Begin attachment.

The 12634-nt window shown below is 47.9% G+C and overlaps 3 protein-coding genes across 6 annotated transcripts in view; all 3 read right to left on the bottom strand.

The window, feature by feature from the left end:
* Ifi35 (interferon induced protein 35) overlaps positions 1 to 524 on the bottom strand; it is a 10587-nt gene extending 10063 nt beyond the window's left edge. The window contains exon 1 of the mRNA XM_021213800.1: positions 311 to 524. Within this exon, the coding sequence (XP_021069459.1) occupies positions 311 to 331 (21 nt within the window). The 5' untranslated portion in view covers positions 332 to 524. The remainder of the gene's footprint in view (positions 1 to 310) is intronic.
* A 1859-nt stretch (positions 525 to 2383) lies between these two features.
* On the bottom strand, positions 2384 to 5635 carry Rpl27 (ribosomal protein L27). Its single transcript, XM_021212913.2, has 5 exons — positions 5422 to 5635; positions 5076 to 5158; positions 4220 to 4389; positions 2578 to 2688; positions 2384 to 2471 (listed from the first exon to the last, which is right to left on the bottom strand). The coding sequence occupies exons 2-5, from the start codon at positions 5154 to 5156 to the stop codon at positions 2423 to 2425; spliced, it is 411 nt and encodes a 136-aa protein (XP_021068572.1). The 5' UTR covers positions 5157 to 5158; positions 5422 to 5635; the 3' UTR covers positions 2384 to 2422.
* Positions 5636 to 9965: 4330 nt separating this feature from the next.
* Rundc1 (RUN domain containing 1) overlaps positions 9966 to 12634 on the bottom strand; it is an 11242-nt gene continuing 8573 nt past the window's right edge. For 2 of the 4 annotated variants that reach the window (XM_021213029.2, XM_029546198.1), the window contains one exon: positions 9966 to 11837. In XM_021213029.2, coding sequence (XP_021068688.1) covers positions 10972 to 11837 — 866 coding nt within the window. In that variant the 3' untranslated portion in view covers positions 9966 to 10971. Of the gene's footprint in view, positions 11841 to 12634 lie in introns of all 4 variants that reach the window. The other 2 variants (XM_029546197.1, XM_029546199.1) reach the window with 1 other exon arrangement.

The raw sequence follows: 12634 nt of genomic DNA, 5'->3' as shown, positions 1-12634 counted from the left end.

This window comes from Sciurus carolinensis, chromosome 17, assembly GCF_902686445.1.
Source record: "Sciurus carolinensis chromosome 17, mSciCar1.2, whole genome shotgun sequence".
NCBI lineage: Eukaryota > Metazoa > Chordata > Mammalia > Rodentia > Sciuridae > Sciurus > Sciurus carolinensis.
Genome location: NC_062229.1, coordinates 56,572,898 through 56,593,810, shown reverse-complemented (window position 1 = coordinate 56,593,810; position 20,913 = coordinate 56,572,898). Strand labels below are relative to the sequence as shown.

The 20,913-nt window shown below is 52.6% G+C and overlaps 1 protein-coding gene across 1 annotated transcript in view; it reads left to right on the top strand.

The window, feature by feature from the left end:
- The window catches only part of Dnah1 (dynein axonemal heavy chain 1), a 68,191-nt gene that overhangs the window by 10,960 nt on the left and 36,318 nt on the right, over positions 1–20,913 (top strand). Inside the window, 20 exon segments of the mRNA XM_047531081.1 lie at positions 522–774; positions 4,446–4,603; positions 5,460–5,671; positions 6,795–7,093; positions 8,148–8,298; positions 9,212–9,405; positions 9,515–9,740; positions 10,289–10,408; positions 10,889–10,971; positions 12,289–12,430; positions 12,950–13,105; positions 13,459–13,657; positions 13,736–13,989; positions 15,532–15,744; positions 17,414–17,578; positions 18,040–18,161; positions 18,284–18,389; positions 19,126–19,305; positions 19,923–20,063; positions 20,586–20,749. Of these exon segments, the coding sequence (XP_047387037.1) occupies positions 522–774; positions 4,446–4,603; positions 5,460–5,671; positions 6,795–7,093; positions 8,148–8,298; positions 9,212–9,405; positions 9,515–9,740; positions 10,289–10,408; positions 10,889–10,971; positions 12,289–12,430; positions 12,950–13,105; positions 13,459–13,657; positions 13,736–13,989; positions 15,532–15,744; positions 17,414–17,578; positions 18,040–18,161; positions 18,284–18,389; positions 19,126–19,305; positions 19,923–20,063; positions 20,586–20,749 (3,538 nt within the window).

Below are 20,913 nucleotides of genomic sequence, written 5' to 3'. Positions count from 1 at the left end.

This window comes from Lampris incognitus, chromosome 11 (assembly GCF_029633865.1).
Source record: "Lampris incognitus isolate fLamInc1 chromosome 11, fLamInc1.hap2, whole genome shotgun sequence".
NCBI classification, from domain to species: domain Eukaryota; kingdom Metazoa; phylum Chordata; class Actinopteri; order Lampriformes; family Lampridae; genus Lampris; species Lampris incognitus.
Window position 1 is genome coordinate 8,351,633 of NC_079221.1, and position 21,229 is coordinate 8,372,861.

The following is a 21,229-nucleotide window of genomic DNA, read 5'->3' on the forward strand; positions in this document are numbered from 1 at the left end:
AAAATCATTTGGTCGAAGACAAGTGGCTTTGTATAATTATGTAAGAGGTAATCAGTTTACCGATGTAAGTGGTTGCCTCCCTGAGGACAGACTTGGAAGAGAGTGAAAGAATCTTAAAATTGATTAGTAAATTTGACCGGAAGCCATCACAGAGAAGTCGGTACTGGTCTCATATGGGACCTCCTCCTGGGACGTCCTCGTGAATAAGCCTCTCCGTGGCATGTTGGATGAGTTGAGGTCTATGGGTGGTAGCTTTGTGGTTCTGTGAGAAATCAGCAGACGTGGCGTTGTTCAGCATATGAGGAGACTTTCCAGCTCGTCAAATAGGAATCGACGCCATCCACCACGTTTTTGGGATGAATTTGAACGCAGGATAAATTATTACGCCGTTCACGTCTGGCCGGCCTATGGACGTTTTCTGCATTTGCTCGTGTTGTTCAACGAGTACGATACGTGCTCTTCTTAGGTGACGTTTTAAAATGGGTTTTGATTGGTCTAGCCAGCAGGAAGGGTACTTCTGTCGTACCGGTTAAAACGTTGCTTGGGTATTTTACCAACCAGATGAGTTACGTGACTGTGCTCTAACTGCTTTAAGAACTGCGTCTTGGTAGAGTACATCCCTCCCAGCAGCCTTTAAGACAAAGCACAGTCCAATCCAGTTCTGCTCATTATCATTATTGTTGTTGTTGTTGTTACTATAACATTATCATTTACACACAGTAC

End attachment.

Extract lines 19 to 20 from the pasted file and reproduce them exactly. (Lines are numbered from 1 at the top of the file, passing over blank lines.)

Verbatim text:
NCBI classification, from domain to species: domain Eukaryota; kingdom Metazoa; phylum Chordata; class Actinopteri; order Lampriformes; family Lampridae; genus Lampris; species Lampris incognitus.
Window position 1 is genome coordinate 8,351,633 of NC_079221.1, and position 21,229 is coordinate 8,372,861.